Tsunami warnings are in place for several South Pacific countries, in western Alaska and along the California-Mexico border, after the eruption of an underwater volcano on Saturday.
Waves were observed in Tonga’s capital and the capital of American Samoa, a US-based tsunami monitor said. Tsunami waves reached Japan late on Saturday, and waves as high as three metres were possible, the Japan Meteorological Agency said.
In the US, the National Weather Service (NWS) said tsunami advisories remained in effect for Alaska, Hawaii and the west coast. Officials in California issued warnings and closed some beaches and piers.
“Impacts may include inundation of low lying areas, coastal flooding, and strong rip currents,” NWS said.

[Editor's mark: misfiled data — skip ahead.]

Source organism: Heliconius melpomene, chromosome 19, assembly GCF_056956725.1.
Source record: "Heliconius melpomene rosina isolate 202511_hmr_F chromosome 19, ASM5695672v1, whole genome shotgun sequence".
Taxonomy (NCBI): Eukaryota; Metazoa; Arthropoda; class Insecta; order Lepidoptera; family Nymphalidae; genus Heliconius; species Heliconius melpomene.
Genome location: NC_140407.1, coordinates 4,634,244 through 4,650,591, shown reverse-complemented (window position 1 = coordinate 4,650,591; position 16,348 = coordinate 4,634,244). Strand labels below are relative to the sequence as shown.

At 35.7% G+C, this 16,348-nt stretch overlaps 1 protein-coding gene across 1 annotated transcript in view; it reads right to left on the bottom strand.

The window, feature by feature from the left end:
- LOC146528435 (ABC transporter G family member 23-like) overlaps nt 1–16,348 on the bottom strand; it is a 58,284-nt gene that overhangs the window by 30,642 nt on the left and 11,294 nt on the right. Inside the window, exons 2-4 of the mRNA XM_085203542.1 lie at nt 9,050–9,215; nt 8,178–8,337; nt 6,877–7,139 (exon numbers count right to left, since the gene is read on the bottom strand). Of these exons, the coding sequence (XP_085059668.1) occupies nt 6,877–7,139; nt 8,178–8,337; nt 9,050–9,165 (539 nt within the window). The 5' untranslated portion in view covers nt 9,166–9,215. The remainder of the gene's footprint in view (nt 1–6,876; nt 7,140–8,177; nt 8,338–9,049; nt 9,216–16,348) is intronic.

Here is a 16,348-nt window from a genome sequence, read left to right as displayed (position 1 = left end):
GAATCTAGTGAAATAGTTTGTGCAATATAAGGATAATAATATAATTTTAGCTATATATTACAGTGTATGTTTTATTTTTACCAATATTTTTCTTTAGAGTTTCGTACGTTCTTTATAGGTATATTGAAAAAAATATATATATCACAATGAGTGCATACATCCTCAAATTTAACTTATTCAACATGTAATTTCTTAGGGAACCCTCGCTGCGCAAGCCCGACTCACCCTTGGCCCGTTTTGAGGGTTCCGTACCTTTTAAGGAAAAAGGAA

Los Angeles county officials issued an advisory for residents to “move out of the water, off the beach” and to stay away from the shore until officials indicate it is safe, the LA Times reported.
The eruption of the Hunga Tonga-Hunga Ha’apai underwater volcano, located about 40 miles north of Tonga’s capital, Nuku’alofa, caused a 1.2-metre (4ft) tsunami, Australia’s Bureau of Meteorology said. There were no tsunami warnings for Australia.
Tsunami waves of 83cm (2.7ft) were observed by gauges at Nuku’alofa and waves of 2ft at Pago Pago, the capital of American Samoa, the Pacific Tsunami Warning Center said.
Fiji issued a tsunami warning, urging residents to avoid the shorelines “due to strong currents and dangerous waves”.
Jese Tuisinu, a television reporter at Fiji One, posted a video on Twitter showing large waves washing ashore, with people trying to flee from the oncoming waves in their cars.
“It is literally dark in parts of Tonga and people are rushing to safety following the eruption,” he said.
Reuters contributed to this report